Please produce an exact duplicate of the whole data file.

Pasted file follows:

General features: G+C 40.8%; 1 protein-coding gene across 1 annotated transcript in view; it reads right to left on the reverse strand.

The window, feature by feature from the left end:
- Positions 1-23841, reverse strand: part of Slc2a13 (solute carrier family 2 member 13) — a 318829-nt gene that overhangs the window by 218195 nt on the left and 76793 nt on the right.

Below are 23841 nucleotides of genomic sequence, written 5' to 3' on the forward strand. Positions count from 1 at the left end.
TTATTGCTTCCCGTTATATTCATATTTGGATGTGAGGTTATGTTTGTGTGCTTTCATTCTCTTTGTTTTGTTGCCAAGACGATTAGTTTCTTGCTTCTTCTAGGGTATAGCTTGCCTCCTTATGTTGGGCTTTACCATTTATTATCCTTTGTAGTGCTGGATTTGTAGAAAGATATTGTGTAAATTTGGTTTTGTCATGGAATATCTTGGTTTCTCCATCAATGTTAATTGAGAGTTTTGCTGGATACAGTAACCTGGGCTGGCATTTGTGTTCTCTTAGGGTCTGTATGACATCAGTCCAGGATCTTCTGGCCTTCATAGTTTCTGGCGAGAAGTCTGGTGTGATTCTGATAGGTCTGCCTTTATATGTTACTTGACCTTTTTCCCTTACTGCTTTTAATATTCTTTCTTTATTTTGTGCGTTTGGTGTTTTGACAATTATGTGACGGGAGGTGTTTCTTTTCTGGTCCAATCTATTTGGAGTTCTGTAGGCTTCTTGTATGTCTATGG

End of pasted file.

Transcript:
General features: G+C 40.8%; 1 protein-coding gene across 1 annotated transcript in view; it reads right to left on the reverse strand.

The window, feature by feature from the left end:
- Positions 1-23841, reverse strand: part of Slc2a13 (solute carrier family 2 member 13) — a 318829-nt gene that overhangs the window by 218195 nt on the left and 76793 nt on the right.

Below are 23841 nucleotides of genomic sequence, written 5' to 3' on the forward strand. Positions count from 1 at the left end.
TTATTGCTTCCCGTTATATTCATATTTGGATGTGAGGTTATGTTTGTGTGCTTTCATTCTCTTTGTTTTGTTGCCAAGACGATTAGTTTCTTGCTTCTTCTAGGGTATAGCTTGCCTCCTTATGTTGGGCTTTACCATTTATTATCCTTTGTAGTGCTGGATTTGTAGAAAGATATTGTGTAAATTTGGTTTTGTCATGGAATATCTTGGTTTCTCCATCAATGTTAATTGAGAGTTTTGCTGGATACAGTAACCTGGGCTGGCATTTGTGTTCTCTTAGGGTCTGTATGACATCAGTCCAGGATCTTCTGGCCTTCATAGTTTCTGGCGAGAAGTCTGGTGTGATTCTGATAGGTCTGCCTTTATATGTTACTTGACCTTTTTCCCTTACTGCTTTTAATATTCTTTCTTTATTTTGTGCGTTTGGTGTTTTGACAATTATGTGACGGGAGGTGTTTCTTTTCTGGTCCAATCTATTTGGAGTTCTGTAGGCTTCTTGTATGTCTATGG